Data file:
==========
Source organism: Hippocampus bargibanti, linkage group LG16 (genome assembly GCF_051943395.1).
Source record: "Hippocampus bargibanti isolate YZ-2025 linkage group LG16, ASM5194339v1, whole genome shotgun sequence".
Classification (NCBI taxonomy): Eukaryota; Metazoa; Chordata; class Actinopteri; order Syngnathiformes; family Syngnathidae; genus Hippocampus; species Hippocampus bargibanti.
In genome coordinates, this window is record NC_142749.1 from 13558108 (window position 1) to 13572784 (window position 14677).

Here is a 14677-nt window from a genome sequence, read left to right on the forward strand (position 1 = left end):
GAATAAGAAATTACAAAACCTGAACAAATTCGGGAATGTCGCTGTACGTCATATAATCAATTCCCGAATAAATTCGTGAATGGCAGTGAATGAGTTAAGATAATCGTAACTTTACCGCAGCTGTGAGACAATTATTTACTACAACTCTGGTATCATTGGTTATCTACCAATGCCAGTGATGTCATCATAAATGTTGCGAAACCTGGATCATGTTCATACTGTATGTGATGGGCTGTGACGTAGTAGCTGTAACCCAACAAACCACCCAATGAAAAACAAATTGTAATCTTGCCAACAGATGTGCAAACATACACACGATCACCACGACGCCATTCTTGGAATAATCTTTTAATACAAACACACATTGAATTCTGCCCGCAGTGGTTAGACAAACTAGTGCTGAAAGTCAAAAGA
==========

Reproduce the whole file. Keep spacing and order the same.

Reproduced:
Source organism: Hippocampus bargibanti, linkage group LG16 (genome assembly GCF_051943395.1).
Source record: "Hippocampus bargibanti isolate YZ-2025 linkage group LG16, ASM5194339v1, whole genome shotgun sequence".
Classification (NCBI taxonomy): Eukaryota; Metazoa; Chordata; class Actinopteri; order Syngnathiformes; family Syngnathidae; genus Hippocampus; species Hippocampus bargibanti.
In genome coordinates, this window is record NC_142749.1 from 13558108 (window position 1) to 13572784 (window position 14677).

Here is a 14677-nt window from a genome sequence, read left to right on the forward strand (position 1 = left end):
GAATAAGAAATTACAAAACCTGAACAAATTCGGGAATGTCGCTGTACGTCATATAATCAATTCCCGAATAAATTCGTGAATGGCAGTGAATGAGTTAAGATAATCGTAACTTTACCGCAGCTGTGAGACAATTATTTACTACAACTCTGGTATCATTGGTTATCTACCAATGCCAGTGATGTCATCATAAATGTTGCGAAACCTGGATCATGTTCATACTGTATGTGATGGGCTGTGACGTAGTAGCTGTAACCCAACAAACCACCCAATGAAAAACAAATTGTAATCTTGCCAACAGATGTGCAAACATACACACGATCACCACGACGCCATTCTTGGAATAATCTTTTAATACAAACACACATTGAATTCTGCCCGCAGTGGTTAGACAAACTAGTGCTGAAAGTCAAAAGA